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Whale Found Dead With Small Pieces of Plastic Garbage in Its Stomach
Another whale dead from plastic? A male sei whale was found beached at the mouth of the Sarang Buaya River in Johor, Malaysia earlier this month with marine debris in its stomach. According to one report, local fishermen witnessed the stranded whale shedding tears and groaning as it took its last breaths.
After a necropsy was performed on the 12 meter-long whale, Johor Fisheries Department Director Munir Mohd Nawi told The Star that small pieces of plastic garbage and parasites were found in the carcass. A large quantity of mud was also found the whale's respiratory tract and obstructed his breathing.
"There is also a high number of orange-colored nematode parasites within its intestines," Munir said. "During the post mortem, we also found its internal organs to be badly damaged.”
Further tests including a tissue examination will be conducted to see if the whale had any other diseases.
“We want to know its exact cause of death as the sei whale is an endangered species under the International Union for Conservation of Nature,” Munir said.
The baleen whale was first spotted two days earlier at the waters of the coastal district of Pontian. Local rescuers were able to tow the 15-tonne mammal into deeper waters but he later surfaced 90 nautical miles away in the shallow waters of the Sungai Sarang River.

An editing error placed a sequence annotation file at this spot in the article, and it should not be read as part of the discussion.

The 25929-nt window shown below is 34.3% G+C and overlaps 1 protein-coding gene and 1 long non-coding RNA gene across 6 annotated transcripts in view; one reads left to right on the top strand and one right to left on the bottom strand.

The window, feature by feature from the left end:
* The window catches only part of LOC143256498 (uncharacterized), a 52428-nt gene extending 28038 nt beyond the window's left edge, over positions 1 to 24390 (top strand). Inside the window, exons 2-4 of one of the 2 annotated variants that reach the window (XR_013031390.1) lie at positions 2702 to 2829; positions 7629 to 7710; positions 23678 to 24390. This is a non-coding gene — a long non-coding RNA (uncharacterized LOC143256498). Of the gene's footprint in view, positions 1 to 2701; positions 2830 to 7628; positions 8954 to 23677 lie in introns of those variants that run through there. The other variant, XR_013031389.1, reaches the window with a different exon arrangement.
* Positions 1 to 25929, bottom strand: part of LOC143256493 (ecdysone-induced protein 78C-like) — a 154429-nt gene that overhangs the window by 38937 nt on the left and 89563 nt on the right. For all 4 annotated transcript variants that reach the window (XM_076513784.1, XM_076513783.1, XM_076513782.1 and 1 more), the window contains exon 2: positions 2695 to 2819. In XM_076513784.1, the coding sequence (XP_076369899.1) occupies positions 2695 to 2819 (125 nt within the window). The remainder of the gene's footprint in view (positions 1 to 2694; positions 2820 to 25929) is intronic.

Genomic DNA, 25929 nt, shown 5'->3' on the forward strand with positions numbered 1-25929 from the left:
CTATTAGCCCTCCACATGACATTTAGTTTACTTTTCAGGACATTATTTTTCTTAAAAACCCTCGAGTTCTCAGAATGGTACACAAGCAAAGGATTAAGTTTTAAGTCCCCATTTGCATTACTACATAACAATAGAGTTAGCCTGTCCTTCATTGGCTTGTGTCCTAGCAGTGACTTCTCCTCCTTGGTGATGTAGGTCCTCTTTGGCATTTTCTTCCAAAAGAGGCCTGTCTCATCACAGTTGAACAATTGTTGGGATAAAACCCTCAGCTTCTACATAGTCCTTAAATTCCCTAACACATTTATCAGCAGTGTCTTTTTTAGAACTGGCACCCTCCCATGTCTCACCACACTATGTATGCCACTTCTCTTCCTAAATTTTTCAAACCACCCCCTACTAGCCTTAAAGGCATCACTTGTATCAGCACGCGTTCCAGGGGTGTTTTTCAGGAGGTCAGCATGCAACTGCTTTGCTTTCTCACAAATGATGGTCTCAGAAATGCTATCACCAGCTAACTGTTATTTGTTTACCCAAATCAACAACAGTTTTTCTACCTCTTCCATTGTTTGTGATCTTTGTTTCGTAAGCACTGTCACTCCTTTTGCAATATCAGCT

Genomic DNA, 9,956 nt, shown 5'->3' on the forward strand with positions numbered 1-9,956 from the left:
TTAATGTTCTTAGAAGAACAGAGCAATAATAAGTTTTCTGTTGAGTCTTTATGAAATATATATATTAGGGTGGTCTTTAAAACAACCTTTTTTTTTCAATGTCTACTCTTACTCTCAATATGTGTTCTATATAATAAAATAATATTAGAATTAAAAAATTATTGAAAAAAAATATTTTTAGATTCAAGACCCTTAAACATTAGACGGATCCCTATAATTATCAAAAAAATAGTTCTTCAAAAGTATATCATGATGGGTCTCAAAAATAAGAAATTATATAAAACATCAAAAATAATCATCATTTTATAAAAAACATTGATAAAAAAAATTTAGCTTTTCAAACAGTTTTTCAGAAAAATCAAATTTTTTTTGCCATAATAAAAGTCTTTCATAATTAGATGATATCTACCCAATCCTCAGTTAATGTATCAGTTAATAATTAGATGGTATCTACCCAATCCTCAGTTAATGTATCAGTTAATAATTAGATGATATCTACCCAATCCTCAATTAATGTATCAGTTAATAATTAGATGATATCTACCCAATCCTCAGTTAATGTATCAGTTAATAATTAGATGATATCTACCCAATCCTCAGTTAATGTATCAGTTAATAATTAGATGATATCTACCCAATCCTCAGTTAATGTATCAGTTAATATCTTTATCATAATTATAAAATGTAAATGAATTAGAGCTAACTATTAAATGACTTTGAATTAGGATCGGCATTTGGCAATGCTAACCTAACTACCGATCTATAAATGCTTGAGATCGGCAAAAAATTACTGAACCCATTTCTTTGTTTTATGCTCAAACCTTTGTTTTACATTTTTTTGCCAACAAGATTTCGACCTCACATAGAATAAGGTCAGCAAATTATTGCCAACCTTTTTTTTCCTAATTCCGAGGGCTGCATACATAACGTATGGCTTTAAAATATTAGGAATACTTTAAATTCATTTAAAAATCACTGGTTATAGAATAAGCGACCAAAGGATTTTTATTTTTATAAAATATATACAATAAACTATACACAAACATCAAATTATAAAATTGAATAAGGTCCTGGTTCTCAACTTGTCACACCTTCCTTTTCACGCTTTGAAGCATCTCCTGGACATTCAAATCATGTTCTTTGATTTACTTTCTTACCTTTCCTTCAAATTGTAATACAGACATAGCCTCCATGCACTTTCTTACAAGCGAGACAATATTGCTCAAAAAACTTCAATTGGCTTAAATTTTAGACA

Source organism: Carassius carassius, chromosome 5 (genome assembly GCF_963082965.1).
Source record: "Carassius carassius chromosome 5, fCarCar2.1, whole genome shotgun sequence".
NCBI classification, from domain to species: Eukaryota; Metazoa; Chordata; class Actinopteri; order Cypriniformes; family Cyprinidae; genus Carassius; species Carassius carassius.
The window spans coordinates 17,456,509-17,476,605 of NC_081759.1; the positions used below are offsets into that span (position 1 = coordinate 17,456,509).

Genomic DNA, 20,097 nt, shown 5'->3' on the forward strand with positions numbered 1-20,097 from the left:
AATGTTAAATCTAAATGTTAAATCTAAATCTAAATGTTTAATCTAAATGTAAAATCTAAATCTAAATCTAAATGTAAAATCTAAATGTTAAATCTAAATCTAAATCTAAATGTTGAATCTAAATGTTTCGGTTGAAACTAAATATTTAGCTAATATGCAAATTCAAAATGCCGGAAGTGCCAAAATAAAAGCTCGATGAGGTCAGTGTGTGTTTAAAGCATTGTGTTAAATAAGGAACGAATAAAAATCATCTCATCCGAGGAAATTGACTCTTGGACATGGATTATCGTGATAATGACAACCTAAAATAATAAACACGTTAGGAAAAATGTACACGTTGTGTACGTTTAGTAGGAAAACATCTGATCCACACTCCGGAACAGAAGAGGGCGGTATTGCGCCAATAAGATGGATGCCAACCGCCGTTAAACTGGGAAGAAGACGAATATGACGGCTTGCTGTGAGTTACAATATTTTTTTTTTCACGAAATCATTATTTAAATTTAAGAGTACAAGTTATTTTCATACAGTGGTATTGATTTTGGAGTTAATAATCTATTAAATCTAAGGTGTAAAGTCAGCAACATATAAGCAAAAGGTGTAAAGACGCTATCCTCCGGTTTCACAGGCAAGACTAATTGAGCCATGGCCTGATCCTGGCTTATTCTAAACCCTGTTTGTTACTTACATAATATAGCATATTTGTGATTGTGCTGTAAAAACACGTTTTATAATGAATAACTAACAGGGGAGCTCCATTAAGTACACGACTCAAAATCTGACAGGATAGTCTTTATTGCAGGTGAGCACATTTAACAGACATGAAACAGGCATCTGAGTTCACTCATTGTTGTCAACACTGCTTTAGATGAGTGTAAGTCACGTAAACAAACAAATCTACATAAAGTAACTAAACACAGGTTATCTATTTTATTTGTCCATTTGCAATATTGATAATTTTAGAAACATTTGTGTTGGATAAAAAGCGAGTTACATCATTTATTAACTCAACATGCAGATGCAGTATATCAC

The sight of the dying whale startled local residents. “Before its death, I was stunned by its loud groans and tears, as if it knew it would die soon," eye-witness Mohd Johari Hamdan told The Malaysia Insider.
The World Wildlife Fund said there are approximately 12,000 sei whales left on the planet. The sei whale is a major target for commercial whaling and 50 of these creatures are killed annually by Japanese whalers in the North Pacific in Japan's "scientific whaling" program.
Sei whales are also threatened by global warming, pollution, ship strikes and entanglement in fishing gear, the WWF said.
Like any other baleen whale, the sei whale skims surface waters for plankton, tiny marine crustaceans and krill.
Last August, EcoWatch reported on a Southern right baleen whale that was found struggling with a plastic bag and fishing line caught in its mouth. Luckily, local fishermen were able to remove the trash from the whale and it swam away.
Not much is known about the impact of plastic trash on filter-feeding or baleen whales, but the microplastics as well as the toxins released from plastic debris could potentially cause great danger, according to the Inquirer.
“The impacts of plastic pollution on these animals isn’t well understood but we do know, from examples like this, that these animals are interacting with our plastic trash," marine biologist Tegan A. L. Mortimer told EcoWatch.
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